The First Few Decades of Charles M. Daily’s Life

One hundred years before I was born, my great-grandfather Charles Monroe Daily was born to Joseph and Amanda (Black) Daily.  Born on September 30, 1856 near New Albany, Indiana,1 he was the fourth child born to them, the third son.  The 1860 U. S. census recorded his family living on a farm in Franklin Township, Floyd County, Indiana.  The household included (with their ages): Joseph (30), Amanda (27), Thomas (10), Patrick (8), Syntha [Cynthia] (6), Charles (3), Martha (1), Andrew Black (22) and Huldy Dailey (40).  Andrew Black was probably Amanda’s brother and was working as a farm laborer.  Huldy Dailey was probably Joseph’s sister who was a “Criple.”2

Charles’ mother gave birth to three more sons (William, Robert and Joseph Albert).  A few days after the birth of Joseph Albert, Amanda died on February 19, 1866.3  The baby Joseph only lived for three months, dying in May 1866.4  When the 1870 U. S. census was taken, the Daily family was still living on a farm in Franklin Township, Floyd County, Indiana.  At that time the household included (with their ages): Joseph (41), Thomas (19), Patrick (17), Cynthia (15), Charles (13), Martha (11), William (8), Robbert (6) and a farm laborer named Henry Black (60).5   Charles and all of his siblings except Cynthia had attended school during that year.6  As an adult Charles would report that the highest grade he completed was 6th grade.7

It is not known where Charles was located when the 1880 U. S. census was taken.  Charles was not living with his father, nor were any of Charles’ siblings living with their father.  Joseph Daily, who had remarried in 1874, was living with his new wife Mattie (Lafollette) Daily and her brother and sister in Fredericksburg, Indiana.8  Neither was Charles living with his elder brothers and sister, each of whom were married and living on farms in Franklin Township, Indiana.9,10  It is also unsure where Charles’ younger sister and brothers were at that time.

According to Charles’ son Robert, Charles and his younger brother William “kinda left home real early on account that they had a step-mother,” the two youngsters “worked out for neighbors, always a farm around” and Charles “looked after Bill his brother.”11  A Daily family historian has written that Charles “when still quite a young man started to work west through Illinois, Iowa to Omaha, Nebraska where he settled.”12  Charles was about 32 years old when he arrived in Omaha.  At that time the city of Omaha was described as follows:

“… Within its limits nothing is wanting that will in any way conduce to human happiness.  Trade in all departments is being rapidly developed.  Buildings to meet its wants have either been erected already or are being rapidly pushed to completion.  A few years ago a six-story building was a structure worthy of comment, not only in the west, but almost anywhere; to-day in this city eleven story edifices are stretching upward to the skies.  Brick and stone have long since taken the place of the pioneer wooden structure, and the stone even sometimes taken from the shores laved by the Atlantic.  The banks are nearly all in buildings of their own, that at once attract the attention by their massive, substantial proportions as well as their beauty of architecture.  Their stability never was questioned, and the returns of the clearing house demonstrate the volume, as well as the rapidly increasing percentage of business, as well as the faith of the public.  The railways from the city point everywhere and gather up the treasures of the earth for the city’s general distribution.  Cable and electric cars have to a large extent displaced the former horse cars and landmarks of an earlier date are rapidly passing away.  The electric light has outshown the feebler rays of gas, and ere long will wholly monopolize the domain of illumination.  The drainage of the city is perfect, natural facilities largely aiding those who have that portion of the public works in hand.  The police of the city are well organized and the malicious, found in all large cities, are kept under proper restraint.  The administration of the law is in able hands and the courts of justice are models of purity and excellence.  The schools and churches are of the highest standing.  Each ward in the city is provided with an excellent school building and able teachers, and the youth of both sexes are well trained for business, the professions or social requirements.  The high school is equal in its training to many of the colleges of the land, and taken as a whole, the intellectual advantages of the city are unsurpassed.  The churches are numerous, their pulpits ably filled and their congregations large.  The water works system is of the finest description;  the fire department efficient and well equipped, and in no detail of the city’s service is there anything whatever not fully equal to the best anywhere to be found.”13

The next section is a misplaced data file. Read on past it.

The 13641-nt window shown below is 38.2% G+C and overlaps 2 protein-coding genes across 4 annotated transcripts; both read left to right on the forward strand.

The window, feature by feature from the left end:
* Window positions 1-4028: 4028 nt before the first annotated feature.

The first time Charles’ name can be found in the Omaha city directory is in 1889.  The entry reads: “Dailey Charles M, clk Chas P White, res West Side.”14  Charles was working as a clerk at a business run by Charles P. White.  White’s business handled “coal and feed” and was located at the corner of Leavenworth and Missouri Pacific Railway in West Side.15  West Side was a newly developing area on the outskirts of Omaha.  It would later be described as an area of workers’ cottages.16  A year later, the 1890 city directory indicates that Charles Daily was working and living at the same places.  Then in the 1891 directory, he was boarding at 1023 S. 48th Ave and he was still working for C. P. White.17  Interestingly, C. P. White’s residence was also 1023 S. 48th Ave.18  That year White’s business was selling ice as well as coal and feed.  It is also noteworthy that C. P. White was married to Carrie Bonewitz, whose sister was Maggie Bonewitz, Charles Daily’s future wife.